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Howard Turmoil: Why Won’t Fisher, A’s Just Bet On Themselves?

MLB: AUG 13 Cardinals at Royals
A packed stadium is just a better look.
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We take a break from the “wheat/chaff” analysis to talk about two clear buckets of chaff: John Fisher and Dave Kaval, and the financial gap still standing in the way of moving forward with the $12B Howard Terminal project the city has yet to commit to in a binding vote.

If there is one thing I’ve learned in the process it’s that “IFDs are a BFD”. IFD stands for Infrastructure Financing District, and produces tax revenue from the businesses that lease property in the district.

Much of the needed money for Howard Terminal has been committed through the Fisher investment group, city funding, grants, and possibly lemonade stands set up by the children of A’s players — though this project keeps getting stalled because their daddies keep getting traded.

The remaining money could come from the creation of 1 or 2 IFDs, whose revenue relies on enough businesses leasing enough property to generate the projected tax revenue. Because it seems you can’t spell IFD without a big IF.

There are 3 entities that could pay for any shortfalls. They are the Fisher/A’s group, the city of Oakland, and Oakland’s taxpayers.

One way to account for any potential shortfall is the Raiders’ way: “If our projections turn out to be inaccurate, the city can just go broke paying for it and we’ll go ahead and leave anyway.” As much as I want the project to go forward and for the A’s to remain “rooted in Oakland” with a splashy new ballpark, I applaud the city for refusing to consider that model.

Another solution is to saddle Oakland’s taxpayers, many of whom are too busy living in extreme poverty to worry much about a ballpark, with any shortfalls. Robin Hood would not approve of this “steal from the poor and give to the rich” concept.

The final option is for Fisher and A’s to bet on themselves. They insist that there is nothing to worry about, because this project is going to be a resounding success, businesses will be lining up to lease property, and the IFDs will surely generate enough tax revenue to meet projections that would bridge the remaining money gap.

Great, I hope you are right. And assuming you are, there is no risk whatsoever in you agreeing that if somehow — I know, it won’t happen, we’re just spitting out hypotheticals here — the IFD revenues fall short of projections, Fisher and the A’s will reach into their pockets, not into the city coffers or the pockets of Oakland’s families, to pay for the difference.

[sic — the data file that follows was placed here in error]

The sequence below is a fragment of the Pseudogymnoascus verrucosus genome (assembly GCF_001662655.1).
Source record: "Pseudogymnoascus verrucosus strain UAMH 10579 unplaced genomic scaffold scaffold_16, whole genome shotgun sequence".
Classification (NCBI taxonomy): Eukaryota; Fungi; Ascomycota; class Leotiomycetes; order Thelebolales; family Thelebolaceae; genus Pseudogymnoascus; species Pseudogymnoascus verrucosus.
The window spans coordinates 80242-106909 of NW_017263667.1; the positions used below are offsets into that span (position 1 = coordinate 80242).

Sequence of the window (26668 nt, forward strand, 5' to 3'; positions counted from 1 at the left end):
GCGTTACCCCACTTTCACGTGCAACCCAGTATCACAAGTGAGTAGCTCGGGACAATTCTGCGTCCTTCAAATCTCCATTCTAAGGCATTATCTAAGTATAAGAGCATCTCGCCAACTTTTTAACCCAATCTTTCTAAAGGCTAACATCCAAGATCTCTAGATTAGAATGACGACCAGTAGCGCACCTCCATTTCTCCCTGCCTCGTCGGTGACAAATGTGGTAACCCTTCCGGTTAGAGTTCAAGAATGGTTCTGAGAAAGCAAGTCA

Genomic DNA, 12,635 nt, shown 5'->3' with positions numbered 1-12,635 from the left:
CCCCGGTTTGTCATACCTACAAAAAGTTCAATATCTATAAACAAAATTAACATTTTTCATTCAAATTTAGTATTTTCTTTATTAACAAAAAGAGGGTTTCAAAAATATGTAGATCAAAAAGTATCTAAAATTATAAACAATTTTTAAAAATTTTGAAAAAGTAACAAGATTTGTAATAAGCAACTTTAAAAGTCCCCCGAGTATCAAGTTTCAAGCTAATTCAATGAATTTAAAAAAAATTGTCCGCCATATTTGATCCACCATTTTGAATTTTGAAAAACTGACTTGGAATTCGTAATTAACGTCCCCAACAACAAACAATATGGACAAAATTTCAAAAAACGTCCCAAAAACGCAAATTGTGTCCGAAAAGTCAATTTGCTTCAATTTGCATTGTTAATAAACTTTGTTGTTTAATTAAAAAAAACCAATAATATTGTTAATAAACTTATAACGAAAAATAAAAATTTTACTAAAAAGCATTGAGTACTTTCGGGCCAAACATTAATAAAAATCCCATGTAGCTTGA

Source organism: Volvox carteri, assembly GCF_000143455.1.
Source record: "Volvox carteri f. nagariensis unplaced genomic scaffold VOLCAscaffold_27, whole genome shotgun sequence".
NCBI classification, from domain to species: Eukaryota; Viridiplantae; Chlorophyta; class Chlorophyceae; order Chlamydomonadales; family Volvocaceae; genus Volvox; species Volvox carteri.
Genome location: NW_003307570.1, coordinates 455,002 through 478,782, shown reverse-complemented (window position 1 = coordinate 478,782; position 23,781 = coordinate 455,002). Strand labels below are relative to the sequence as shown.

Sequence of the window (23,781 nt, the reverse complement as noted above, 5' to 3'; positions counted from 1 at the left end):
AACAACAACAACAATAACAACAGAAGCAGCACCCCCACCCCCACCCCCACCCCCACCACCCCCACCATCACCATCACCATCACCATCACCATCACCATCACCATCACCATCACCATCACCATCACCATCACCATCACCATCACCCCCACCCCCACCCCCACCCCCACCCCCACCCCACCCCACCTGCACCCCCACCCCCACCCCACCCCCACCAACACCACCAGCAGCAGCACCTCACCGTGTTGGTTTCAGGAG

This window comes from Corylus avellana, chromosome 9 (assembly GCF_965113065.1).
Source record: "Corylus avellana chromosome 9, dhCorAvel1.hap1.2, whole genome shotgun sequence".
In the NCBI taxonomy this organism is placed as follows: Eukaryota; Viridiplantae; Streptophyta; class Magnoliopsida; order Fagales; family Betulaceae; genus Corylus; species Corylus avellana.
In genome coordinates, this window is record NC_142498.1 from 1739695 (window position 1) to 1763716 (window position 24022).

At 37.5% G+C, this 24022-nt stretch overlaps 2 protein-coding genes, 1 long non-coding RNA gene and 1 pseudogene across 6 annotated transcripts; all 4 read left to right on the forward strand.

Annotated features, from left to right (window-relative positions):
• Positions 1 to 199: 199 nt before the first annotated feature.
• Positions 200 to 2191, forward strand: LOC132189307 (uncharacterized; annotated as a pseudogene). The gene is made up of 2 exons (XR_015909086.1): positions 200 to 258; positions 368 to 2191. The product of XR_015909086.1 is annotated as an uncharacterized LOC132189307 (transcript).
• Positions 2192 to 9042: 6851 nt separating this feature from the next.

It’s not even a lot to gamble for Fisher and the A’s, considering that not only are they apparently so sure that the difference will be “$0.00” but also that the projected IFD figures account for only something like 0.3% of the $12B.

And Fisher/A’s aren’t willing to bet on themselves enough to guarantee that if some portion of that 0.3%, a shortfall that would be more in the “$100M” range than in the “hundreds of millions” range?

Without question, in the past the city of Oakland has been guilty of some terrible dealings, and at times bad faith, in trying to keep its professional teams here. But here we are talking about money that is based on hypothetical projections, which brings inherent risk. And no way should it be the city, or its tax payers, who assume that risk. It absolutely should be Fisher/A’s and it’s a zero risk if their rhetoric is true — the IFDs will create sufficient tax revenue to produce the money from businesses and not from them.

But this risk should belong strictly to Fisher/A’s, for whom the potential shortfall amount is relatively petty cash, not to a city trying to tackle housing, gun violence, and widespread poverty, and not to tax payers who struggle to find two dimes to rub together.

It sounds like the “IFD issue” is the last big hurdle still stopping the city from embracing the binding vote that can allow the project to move from “theoretical” to “actual”. And if the Fisher group and the Oakland A’s aren’t willing to bet on themselves, I don’t know why anyone else should.

Note: The author is generally ignorant around stadium projects and business dealings and could have all his facts wrong. If this proves to be the case, please be advised that this entire article is, in fact, extreme and clever satire.